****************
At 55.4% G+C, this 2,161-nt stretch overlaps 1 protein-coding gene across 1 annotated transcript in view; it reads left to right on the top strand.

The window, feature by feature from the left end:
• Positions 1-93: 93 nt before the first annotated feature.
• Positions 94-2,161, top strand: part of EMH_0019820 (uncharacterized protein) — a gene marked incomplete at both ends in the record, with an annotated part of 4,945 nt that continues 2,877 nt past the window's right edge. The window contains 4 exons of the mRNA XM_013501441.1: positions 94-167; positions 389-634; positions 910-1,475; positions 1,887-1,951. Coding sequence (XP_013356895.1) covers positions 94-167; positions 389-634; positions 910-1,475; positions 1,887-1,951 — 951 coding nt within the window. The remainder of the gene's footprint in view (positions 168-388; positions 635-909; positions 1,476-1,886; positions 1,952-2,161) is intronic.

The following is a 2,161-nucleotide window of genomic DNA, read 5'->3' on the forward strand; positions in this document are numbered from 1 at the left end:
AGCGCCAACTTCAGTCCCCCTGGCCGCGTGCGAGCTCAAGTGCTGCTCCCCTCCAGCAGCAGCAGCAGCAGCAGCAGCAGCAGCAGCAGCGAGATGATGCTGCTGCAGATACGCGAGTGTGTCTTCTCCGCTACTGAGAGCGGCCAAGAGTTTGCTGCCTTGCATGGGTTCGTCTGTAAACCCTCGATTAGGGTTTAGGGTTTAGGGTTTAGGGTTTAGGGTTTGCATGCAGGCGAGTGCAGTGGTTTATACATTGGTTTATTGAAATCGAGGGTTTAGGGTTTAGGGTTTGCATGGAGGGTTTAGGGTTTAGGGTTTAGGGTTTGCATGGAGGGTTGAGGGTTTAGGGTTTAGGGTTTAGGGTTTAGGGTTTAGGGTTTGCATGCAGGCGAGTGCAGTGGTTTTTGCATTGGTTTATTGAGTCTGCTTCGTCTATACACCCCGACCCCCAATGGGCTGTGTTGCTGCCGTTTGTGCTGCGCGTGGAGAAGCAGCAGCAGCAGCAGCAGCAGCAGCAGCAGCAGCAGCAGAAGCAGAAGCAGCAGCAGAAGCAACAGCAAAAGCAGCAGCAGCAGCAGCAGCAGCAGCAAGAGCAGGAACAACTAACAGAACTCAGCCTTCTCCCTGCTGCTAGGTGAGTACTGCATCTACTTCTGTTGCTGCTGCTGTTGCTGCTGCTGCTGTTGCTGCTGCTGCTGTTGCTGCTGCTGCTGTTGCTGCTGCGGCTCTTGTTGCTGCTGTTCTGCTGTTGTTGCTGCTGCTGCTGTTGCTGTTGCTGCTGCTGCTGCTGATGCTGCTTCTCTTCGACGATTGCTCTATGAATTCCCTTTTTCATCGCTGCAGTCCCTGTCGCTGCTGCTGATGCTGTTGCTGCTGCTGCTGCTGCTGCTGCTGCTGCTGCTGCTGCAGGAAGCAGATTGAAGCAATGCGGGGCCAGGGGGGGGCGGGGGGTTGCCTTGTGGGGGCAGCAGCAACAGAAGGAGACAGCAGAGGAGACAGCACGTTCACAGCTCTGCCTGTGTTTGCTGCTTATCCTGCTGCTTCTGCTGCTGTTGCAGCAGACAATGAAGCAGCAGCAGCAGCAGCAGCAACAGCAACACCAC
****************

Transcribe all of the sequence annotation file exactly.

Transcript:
At 55.4% G+C, this 2,161-nt stretch overlaps 1 protein-coding gene across 1 annotated transcript in view; it reads left to right on the top strand.

The window, feature by feature from the left end:
• Positions 1-93: 93 nt before the first annotated feature.
• Positions 94-2,161, top strand: part of EMH_0019820 (uncharacterized protein) — a gene marked incomplete at both ends in the record, with an annotated part of 4,945 nt that continues 2,877 nt past the window's right edge. The window contains 4 exons of the mRNA XM_013501441.1: positions 94-167; positions 389-634; positions 910-1,475; positions 1,887-1,951. Coding sequence (XP_013356895.1) covers positions 94-167; positions 389-634; positions 910-1,475; positions 1,887-1,951 — 951 coding nt within the window. The remainder of the gene's footprint in view (positions 168-388; positions 635-909; positions 1,476-1,886; positions 1,952-2,161) is intronic.

The following is a 2,161-nucleotide window of genomic DNA, read 5'->3' on the forward strand; positions in this document are numbered from 1 at the left end:
AGCGCCAACTTCAGTCCCCCTGGCCGCGTGCGAGCTCAAGTGCTGCTCCCCTCCAGCAGCAGCAGCAGCAGCAGCAGCAGCAGCAGCAGCGAGATGATGCTGCTGCAGATACGCGAGTGTGTCTTCTCCGCTACTGAGAGCGGCCAAGAGTTTGCTGCCTTGCATGGGTTCGTCTGTAAACCCTCGATTAGGGTTTAGGGTTTAGGGTTTAGGGTTTAGGGTTTGCATGCAGGCGAGTGCAGTGGTTTATACATTGGTTTATTGAAATCGAGGGTTTAGGGTTTAGGGTTTGCATGGAGGGTTTAGGGTTTAGGGTTTAGGGTTTGCATGGAGGGTTGAGGGTTTAGGGTTTAGGGTTTAGGGTTTAGGGTTTAGGGTTTGCATGCAGGCGAGTGCAGTGGTTTTTGCATTGGTTTATTGAGTCTGCTTCGTCTATACACCCCGACCCCCAATGGGCTGTGTTGCTGCCGTTTGTGCTGCGCGTGGAGAAGCAGCAGCAGCAGCAGCAGCAGCAGCAGCAGCAGCAGCAGAAGCAGAAGCAGCAGCAGAAGCAACAGCAAAAGCAGCAGCAGCAGCAGCAGCAGCAGCAAGAGCAGGAACAACTAACAGAACTCAGCCTTCTCCCTGCTGCTAGGTGAGTACTGCATCTACTTCTGTTGCTGCTGCTGTTGCTGCTGCTGCTGTTGCTGCTGCTGCTGTTGCTGCTGCTGCTGTTGCTGCTGCGGCTCTTGTTGCTGCTGTTCTGCTGTTGTTGCTGCTGCTGCTGTTGCTGTTGCTGCTGCTGCTGCTGATGCTGCTTCTCTTCGACGATTGCTCTATGAATTCCCTTTTTCATCGCTGCAGTCCCTGTCGCTGCTGCTGATGCTGTTGCTGCTGCTGCTGCTGCTGCTGCTGCTGCTGCTGCTGCAGGAAGCAGATTGAAGCAATGCGGGGCCAGGGGGGGGCGGGGGGTTGCCTTGTGGGGGCAGCAGCAACAGAAGGAGACAGCAGAGGAGACAGCACGTTCACAGCTCTGCCTGTGTTTGCTGCTTATCCTGCTGCTTCTGCTGCTGTTGCAGCAGACAATGAAGCAGCAGCAGCAGCAGCAGCAACAGCAACACCAC